During my research of the SR22, one of the recurring complaints I had read about is that the doors are hard to close. In fact, if you do any level of research, you’ll find that the SR22 door latches have been a common complaint since the first generation of the SR22. With the SR22 Generation 3 having just been released in May of ’07, I was confident that I wouldn’t have to worry about this 6-year old problem. After all, the G3 contains “over 700 improvements” and one of the 700 improvements is about the door!
To my surprise, doors are still a problem in the G3. A very serious problem! From the first day I started my training, the passenger door latches gave us problems, often requiring 3 or 4 attempts for them to latch properly. I know many SR22 owners who are reading this will dismiss this complaint as “lack of experience with the SR22 doors,” but keep in mind, during my training, a Cirrus Certified instructor was sitting in the passenger seat and he has over 400 hours of instruction in the Cirrus, probably in 30 different SR22s! Plus, how much experience should be required to simply close a door? My own door was not nearly as problematic, usually closing on the first try, but still requiring a second attempt to close every 4th or 5th time I flew. Even that is unacceptable if you ask me (I know, I know – nobody asked me).
One of the biggest problems with the doors is that there is no easy way to tell if the door is properly shut until the engine is revving > 1500 RPM. At that point, you hear an obvious whistling sound from the wind generated by the propeller. This sound is the alarm bell that the door was not shut properly. Unfortunately, often times at 1500 RPM, you hear this sound during takeoff while you’re on the runway. It happened to us three times during training. We had to abort the takeoff, shut the door then continue. For readers who are thinking you should have caught the door issue during runup, I have this to add: a) during training, runup was usually done once in a 3 or 4 hour session, but we’d often open the door after landing for some fresh air and b) we caught the door issue nearly a half dozen times during runup.
It gets worse. Even when the door is shut and appears to be latched properly, the door can still unlatch during flight. That too happened to us twice during training! Both times with the passenger door and the transition trainer seated in the passenger seat. The first time it happened during climb. We were 10 minutes into a 2-hour trip when all of a sudden there was a loud bang and you could hear the gushing air coming in. We had to to immediately slow down (the Emergency procedures call for a speed under 90 knots), then scramble to find a nearby airport to land. The diversion easily cost us 30 minutes and almost a heart attack for a rear-seat passenger. The second time, it happened on descend, in the last 10 miles of another two hour trip. It doesn’t make much sense for the door to unlatch during descend since the outside pressure becomes higher than inside pressure, so if anything, it should shut the doors more tightly. But there we were, 10 miles from our destination, flying smoothly for nearly two hours when both the trainer and I jumped out of our seats from the loud sound.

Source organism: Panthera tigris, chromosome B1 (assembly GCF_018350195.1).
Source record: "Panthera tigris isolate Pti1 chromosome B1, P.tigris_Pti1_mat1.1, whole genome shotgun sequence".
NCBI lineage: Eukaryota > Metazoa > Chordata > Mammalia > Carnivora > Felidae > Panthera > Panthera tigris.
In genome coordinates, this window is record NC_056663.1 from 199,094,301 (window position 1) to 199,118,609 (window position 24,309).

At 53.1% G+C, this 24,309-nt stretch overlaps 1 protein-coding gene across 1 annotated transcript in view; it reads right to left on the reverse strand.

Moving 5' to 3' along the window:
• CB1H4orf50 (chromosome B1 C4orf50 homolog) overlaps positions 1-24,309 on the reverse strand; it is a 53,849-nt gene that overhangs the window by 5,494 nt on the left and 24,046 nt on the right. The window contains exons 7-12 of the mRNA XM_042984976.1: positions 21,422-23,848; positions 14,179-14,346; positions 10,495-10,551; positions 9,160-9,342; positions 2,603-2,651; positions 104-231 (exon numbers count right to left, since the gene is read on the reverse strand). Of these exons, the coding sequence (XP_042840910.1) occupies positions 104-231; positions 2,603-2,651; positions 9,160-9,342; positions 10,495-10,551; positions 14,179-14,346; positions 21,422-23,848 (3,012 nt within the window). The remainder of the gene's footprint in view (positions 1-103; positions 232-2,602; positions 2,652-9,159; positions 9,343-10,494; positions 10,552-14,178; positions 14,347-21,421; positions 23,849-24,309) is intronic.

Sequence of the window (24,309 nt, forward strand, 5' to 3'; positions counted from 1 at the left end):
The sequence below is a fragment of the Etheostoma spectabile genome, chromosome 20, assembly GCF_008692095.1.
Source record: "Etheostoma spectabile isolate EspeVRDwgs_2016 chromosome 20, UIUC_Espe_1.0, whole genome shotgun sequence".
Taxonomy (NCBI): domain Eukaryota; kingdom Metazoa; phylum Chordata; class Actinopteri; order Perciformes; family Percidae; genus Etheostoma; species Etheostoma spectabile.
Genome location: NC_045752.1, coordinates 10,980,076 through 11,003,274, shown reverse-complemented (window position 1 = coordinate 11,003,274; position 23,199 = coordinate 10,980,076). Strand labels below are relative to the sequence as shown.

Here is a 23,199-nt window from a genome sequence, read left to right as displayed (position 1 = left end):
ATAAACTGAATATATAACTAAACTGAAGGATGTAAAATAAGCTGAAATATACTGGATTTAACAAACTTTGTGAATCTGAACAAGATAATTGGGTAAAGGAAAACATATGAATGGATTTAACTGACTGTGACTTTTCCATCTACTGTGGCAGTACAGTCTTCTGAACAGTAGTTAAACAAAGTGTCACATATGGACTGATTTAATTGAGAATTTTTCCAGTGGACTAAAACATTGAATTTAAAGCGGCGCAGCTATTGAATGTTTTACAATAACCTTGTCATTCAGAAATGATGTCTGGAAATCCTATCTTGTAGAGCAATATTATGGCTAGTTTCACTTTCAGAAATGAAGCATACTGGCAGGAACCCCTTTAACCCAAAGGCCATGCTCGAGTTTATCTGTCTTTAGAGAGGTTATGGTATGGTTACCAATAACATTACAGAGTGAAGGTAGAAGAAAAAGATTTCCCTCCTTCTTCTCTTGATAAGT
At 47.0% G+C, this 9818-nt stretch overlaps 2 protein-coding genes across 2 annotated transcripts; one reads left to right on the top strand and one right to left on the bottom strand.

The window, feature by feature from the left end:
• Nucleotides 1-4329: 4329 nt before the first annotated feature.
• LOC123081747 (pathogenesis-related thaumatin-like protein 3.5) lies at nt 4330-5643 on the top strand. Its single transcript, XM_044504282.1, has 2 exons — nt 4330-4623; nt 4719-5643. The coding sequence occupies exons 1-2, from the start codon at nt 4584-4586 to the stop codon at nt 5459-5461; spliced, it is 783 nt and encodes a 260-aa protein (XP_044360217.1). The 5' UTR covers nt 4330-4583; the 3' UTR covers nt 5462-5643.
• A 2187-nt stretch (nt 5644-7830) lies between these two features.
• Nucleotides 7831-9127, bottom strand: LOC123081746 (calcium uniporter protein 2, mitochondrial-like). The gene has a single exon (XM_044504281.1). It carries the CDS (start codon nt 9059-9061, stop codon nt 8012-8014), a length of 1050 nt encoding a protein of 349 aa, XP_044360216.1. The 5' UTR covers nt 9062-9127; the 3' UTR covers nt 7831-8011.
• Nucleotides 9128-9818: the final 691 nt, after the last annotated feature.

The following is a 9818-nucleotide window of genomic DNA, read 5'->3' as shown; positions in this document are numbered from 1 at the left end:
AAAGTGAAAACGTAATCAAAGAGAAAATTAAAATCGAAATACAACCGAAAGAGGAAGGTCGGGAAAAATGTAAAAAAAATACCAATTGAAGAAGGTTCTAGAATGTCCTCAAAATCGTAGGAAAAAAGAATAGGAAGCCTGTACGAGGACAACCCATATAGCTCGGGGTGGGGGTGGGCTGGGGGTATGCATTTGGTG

So what’s the deal? With more than 3,000 aircraft built and being on the 3rd generation of the SR22 with over 700 improvements, why does this problem still persist? It’s a lawsuit waiting to happen. How hard could it be to get the doors right? I’ve never heard of a car door that doesn’t shut right (unless it’s been in an accident). Even Columbia seems to have figured out how to close a door properly on the first try and they’ve built fewer than 600 planes and are still in their “first generation.” With the average new SR22 costing nearly a half million dollars, you’d think there’s enough money in there to build doors that shut on the first try.
I should add that even with all the door problems, I never felt in any kind of danger. The doors never sprung completely open. Mostly, the bottom latch would come undone, which caused a half-inch gap to open at the bottom of the door. But when it did happen, it was extremely annoying and it could be very traumatizing to any passengers. I’ve decided to modify my passenger briefing to include the following additional statement: if the doors unlatch during flight, don’t panic, that’s part of an advanced new system design by Cirrus Research to demonstrate the plane’s ability to function with open doors. It’s part of the CRAPS system (as in “craps! my door just popped open”).